I almost called this “TV Review:” to fit in with the other reviews of new shows, but this is less about the quality of the show and more about a couple of themes it brought up. The basic premise of the Better With You (as with other shows such as “Til Death” and “Rules of Engagement” as well as the British show “Cold Feet”) is following the adventures of three couples at different stages in their relationship. In this case, you have long-married Joel and Vicky, long-term yuppie cohabitants Ben and Maddie, and newly-coupled Mia and Casey. The only two other things you need to know are that Joel and Vickey are Maddie and Mia’s parents and that Casey knocked Mia up and so she’s pregnant and they are immediately engaged.
In the first episode, everyone meets Casey and the situation that she and Mia are in. Maddie and Ben are stunned when the parents are extremely supportive and excited about the engagement and the grandchild. Though he’s a dimwit and not responsible like Ben, Casey is immediately accepted as a member of the family. The entire situation accentuates the fact that Ben and Maddie have been together for nine years and are neither married nor parents. Leaving aside the marriage issue (I’ll get to that in a minute), the parenthood issue struck home a bit with me because in that sense they are doing the “responsible” thing and waiting until they are settled down and entirely ready before taking that next step. And for all of these shows of responsibility, the parents start half-favoring the irresponsible ones that are unintentionally giving them a grandkid.
It hit home with me because my parents are getting antsy about grandkids. My brother Ollie has kids, but it’s not quite the same since Ollie has always been so independent, a little different, and not a Truman by blood. He did buy us some time, but they still want both Mitch and I to have kids. And since Mitch has already said that he won’t… well… we become the designated grandchildren-bearers. Naturally, they want us to do it the right way. But we’re already married and now that we’re not moving around every year or two (we hope) the timing is getting good. But for reasons I’m not getting into, it’s not going to happen for another year or so, assuming that everything goes account to plan. According to plan. Though they want us to do things the right way and though having a baby back when she was a resident would have been a logistical nightmare, they would have been ecstatic nonetheless. They probably would have been happy even if Clancy and I hadn’t been married yet, cultural disapproval aside. Sometimes, I wonder in retrospect if they would have been happier if one of those pre-Clancy pregnancy scares with others would have at least given them that grandkid.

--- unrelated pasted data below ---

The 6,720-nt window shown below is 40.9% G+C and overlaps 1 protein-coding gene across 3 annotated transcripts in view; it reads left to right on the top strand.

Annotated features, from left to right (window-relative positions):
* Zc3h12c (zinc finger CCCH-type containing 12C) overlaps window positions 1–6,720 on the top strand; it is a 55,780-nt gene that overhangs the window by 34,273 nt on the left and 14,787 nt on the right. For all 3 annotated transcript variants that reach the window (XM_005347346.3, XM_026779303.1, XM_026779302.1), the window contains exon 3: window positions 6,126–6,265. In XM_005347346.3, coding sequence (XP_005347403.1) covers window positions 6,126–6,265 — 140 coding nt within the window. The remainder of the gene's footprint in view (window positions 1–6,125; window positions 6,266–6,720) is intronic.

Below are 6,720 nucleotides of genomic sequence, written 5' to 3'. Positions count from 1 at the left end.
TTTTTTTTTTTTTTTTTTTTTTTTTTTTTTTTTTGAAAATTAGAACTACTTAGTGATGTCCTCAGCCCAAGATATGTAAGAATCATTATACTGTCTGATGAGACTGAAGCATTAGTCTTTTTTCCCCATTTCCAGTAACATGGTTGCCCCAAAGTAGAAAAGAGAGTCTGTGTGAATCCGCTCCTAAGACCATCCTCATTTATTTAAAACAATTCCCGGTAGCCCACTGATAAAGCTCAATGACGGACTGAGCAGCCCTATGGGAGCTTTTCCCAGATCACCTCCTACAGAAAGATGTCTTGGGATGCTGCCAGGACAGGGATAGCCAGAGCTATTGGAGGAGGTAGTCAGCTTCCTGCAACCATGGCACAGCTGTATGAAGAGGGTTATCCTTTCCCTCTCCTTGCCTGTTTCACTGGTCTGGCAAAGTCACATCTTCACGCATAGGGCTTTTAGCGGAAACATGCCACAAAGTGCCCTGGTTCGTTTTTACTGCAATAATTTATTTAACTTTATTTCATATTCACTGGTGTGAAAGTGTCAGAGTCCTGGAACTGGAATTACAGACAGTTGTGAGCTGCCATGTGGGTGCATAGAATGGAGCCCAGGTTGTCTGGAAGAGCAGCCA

In that sense, I could relate Maddie and Ben. “Wait… all we had to do to get you this excited for us is f*ck up?!” That’s pretty unfair, though, as they were very happy for us at our wedding and they do like Clancy a great deal (a lot more than they expected to like any woman that I would marry – they expected me to find someone that they disliked). But… it’s hard to overlook that had a pregnancy test with Julianne actually come up positive, they would have an 11-year old grandkid. A divorced son, most likely, but a grandkid nonetheless. Maybe more than one before the likely divorce.
While I could relate to Maddie and Ben on the issue or monogamy and children, they lose a lot of my sympathy on the marriage issue. On the third episode, they are upset that Ben is not allowed to be in the family Christmas card while Casey is. Joel, the father, had pretty simple reasoning. “They’re having a kid and you’re not and they’re getting married and you’re not. If you get married, he gets to be in the Christmas Card.” They object on the basis that he’s really family and that Joel is being unfair.
I don’t think he is. I mean, to me it’s something that could go either way, but something I see on TV pretty frequently is this notion that non-married, long-term cohabitants deserve the same respect as married couples. The nature and love of the relationship is more important than the piece of paper. I don’t think that’s inherently true at all. If you want the respect that marriage brings, then you should get married. If you want the rights and privileges of being married, you should get married*. This has been an issue on some legal shows I watch where unmarried people claim that they are being discriminated against because they’re functionally married but didn’t want to be bound by that piece of paper. Sorry. That piece of paper carries meaning. Legally, but also culturally. If you choose not to respect the institution of marriage, the rest of us do not have to go along.
Both Clancy’s and my parents held the same attitudes, so that’s probably where I get it from. No matter how obvious it was that we were serious about one another, when visiting we slept in different rooms right up until the logistics of it made it too impractical (our wedding, at that point, was imminent). It never occurred to us to complain. I suppose with our own future kids Clancy and I will be ridiculously old-fashioned by maintaining the same standard. It’s something I expect we will do even if they are cohabitating like Ben and Maddie.
* – Assuming you legally can. Gay couples get a pass outside states that allow them to marry.
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